Assessing League Two's summer appointmentsby Mike Holden / 10 August 2016, 10:34Tweet
In his first of four features looking at the summer's managerial appointments our man Mike Holden (@Ratings_Mike) delves into the League Two dugout.
Gary Bowyer (Blackpool)
Both Lee Clark and Neil McDonald have described this job as “impossible” but Bowyer is vowing to embrace the club and all its shortcomings - otherwise known as Karl Oyston - after wisely consulting Ian Holloway in a bid to understand the culture under which he will be operating.
‘No excuses’ is the motto now and Bowyer is prioritising prominence rather than quality. Mistakes will be forgiven so long as players get in amongst the opposition and make an impact.
Jamille Matt is the marquee signing after his game-changing performances for Plymouth at the end of last term, whereas Kyle Vassell is more a gamble having plateaued at Peterborough.
On the evidence of Bowyer’s 19-month stint in charge of Blackburn, the Seasiders will dominate matches at this level but they might lack the cutting edge to make it pay.
Dermot Drummy (Crawley)
If anyone tells you they know how the Dermot Drummy experiment at Crawley will work out, they are guessing. But it can only work in his favour that expectations outside of the Broadfield Stadium are being kept relatively low.
If the Red Devils finish outside the bottom six, it would be considered progress. And the early signs are positive.
Drummy doesn’t spout cliches and there’s no forced media persona. He’s just a coach who’s well-respected at Premier League youth development level and his background knowledge of that environment might just give Crawley an edge in terms of recruitment.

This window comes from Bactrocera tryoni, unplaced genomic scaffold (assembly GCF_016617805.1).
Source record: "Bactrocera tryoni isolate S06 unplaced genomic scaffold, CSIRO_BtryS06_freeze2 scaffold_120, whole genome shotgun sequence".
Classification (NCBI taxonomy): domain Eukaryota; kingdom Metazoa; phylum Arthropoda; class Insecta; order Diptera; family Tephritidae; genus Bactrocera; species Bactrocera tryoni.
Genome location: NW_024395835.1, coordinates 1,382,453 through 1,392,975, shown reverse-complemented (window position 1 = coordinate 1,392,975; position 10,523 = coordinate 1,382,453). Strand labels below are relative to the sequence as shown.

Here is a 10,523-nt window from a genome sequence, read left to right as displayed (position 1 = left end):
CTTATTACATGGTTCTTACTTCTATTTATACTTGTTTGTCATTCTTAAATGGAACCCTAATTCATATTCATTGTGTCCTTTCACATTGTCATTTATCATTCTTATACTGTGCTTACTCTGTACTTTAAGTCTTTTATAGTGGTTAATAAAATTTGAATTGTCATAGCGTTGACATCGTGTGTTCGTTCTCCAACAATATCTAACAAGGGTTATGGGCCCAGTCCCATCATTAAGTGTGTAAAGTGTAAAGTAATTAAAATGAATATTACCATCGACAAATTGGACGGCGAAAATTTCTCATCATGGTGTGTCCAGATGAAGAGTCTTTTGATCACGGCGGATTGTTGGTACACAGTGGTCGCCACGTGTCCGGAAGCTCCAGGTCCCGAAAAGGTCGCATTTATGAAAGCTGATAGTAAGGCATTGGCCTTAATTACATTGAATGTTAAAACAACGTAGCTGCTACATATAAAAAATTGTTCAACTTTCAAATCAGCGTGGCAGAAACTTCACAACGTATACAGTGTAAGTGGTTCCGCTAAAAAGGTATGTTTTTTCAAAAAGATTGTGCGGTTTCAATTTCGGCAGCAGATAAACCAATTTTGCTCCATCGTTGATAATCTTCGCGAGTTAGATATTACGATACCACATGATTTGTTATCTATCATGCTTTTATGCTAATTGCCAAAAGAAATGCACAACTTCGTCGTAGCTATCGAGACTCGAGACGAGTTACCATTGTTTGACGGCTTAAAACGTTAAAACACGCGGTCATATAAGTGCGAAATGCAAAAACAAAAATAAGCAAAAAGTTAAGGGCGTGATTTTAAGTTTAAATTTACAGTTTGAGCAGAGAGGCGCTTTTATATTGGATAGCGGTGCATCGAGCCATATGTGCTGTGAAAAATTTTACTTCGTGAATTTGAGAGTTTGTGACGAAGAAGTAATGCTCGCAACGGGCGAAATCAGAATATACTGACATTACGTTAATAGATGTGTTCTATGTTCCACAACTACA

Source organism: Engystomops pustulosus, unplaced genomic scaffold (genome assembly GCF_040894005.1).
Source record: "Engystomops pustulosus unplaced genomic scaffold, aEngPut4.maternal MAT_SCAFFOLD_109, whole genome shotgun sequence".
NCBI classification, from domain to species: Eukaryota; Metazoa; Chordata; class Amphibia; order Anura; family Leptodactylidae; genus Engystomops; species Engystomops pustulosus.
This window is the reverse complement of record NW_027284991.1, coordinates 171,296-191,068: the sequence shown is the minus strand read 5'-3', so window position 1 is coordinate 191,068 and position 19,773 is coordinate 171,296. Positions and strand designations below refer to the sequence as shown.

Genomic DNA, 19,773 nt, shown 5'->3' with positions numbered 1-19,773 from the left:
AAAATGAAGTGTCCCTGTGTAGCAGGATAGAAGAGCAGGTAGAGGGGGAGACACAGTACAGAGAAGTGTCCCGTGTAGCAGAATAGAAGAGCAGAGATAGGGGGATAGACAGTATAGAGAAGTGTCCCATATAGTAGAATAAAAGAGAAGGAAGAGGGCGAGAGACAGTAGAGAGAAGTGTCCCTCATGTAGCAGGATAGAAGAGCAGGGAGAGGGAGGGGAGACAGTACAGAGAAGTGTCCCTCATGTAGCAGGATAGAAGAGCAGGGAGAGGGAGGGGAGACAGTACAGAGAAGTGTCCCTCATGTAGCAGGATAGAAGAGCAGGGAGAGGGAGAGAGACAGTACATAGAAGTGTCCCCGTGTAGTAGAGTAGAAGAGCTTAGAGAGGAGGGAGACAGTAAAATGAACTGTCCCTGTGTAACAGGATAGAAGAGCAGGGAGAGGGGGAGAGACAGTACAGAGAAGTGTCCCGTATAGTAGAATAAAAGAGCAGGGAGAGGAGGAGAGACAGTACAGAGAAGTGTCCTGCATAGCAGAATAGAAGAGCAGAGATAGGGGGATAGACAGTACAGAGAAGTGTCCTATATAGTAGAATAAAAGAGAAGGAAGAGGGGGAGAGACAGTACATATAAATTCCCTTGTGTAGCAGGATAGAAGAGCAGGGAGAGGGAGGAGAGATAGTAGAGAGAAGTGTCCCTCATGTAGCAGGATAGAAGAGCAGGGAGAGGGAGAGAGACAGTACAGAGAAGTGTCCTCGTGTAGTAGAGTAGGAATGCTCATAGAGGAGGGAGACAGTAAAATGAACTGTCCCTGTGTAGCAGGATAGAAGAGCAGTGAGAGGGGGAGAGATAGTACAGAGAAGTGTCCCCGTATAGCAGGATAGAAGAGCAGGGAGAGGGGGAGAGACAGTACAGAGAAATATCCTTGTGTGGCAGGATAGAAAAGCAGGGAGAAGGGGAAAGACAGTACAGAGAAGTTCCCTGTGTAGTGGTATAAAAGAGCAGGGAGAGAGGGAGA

The majority of this season’s budget appears to have been splashed on striker James Collins, which looks like a statement in itself. Drummy evidently fancies himself to sort the rest of the team out without spending a bean.
John McGreal (Colchester)
A club that lives for its youth policy, chairman Robbie Cowling continues to promote from within due to a mistrust of established managers who might get their own ideas.
Former Tranmere centre back McGreal is the latest backroom member to get a crack at the top job on the understanding that the U’s low-cost, speculative philosophy doesn’t change.
The hope is that one day a special group of academy products will come of age and blossom all together but playing the long game in this way isn’t always compatible with the short-term desires of fans.
McGreal probably knows his managerial career starts and ends here if he doesn’t come up to scratch, and the odds are almost certainly against him. But devoid of other opportunities, he'll back himself to come up trumps and succeed where others have previously failed.
Andy Hessenthaler (Leyton Orient)
Four years after coming up short for a second successive season at Gillingham, Hessenthaler has once again fallen back into management by virtue of the impression he leaves on everyone in a day to day working environment.
He knows the level but his track record as a number one leaves much to be desired and it's difficult to imagine much has altered since his departure from Priestfield, the main difference now being that standards have improved across the board and the field is much more competitive.
To put the development into context, Martin Allen, who made Hessenthaler's last effort look distinctly average when romping to the title in his first season, is no longer a standout name at this level. The likes of Gary Rowett, Jimmy Floyd Hasselbaink, David Flitcroft, Michael Appleton and Darrell Clarke have all emerged and moved on since.
John Sheridan (Notts County)
Managers come and go at Notts County like nowhere else, so it helps if you can find someone capable of quickly knocking broken things back into shape and that's exactly what Sheridan excels at.
The no-nonsense Mancunian put his pragmatism to good use at Newport and Oldham last season, leading both clubs away from the danger zone in the time it would take lesser mortals to take stock, and he's capable of cobbling together a genuine promotion charge from a standing start at Meadow Lane.
The Magpies were a shambles last season, a team boasting several talents that could have walked into virtually any other League Two side but finished 17th and conceded 83 goals in the process. Sheridan has quickly identified a lack of leadership on the pitch as the chief concern and he’s odds-against find the answers.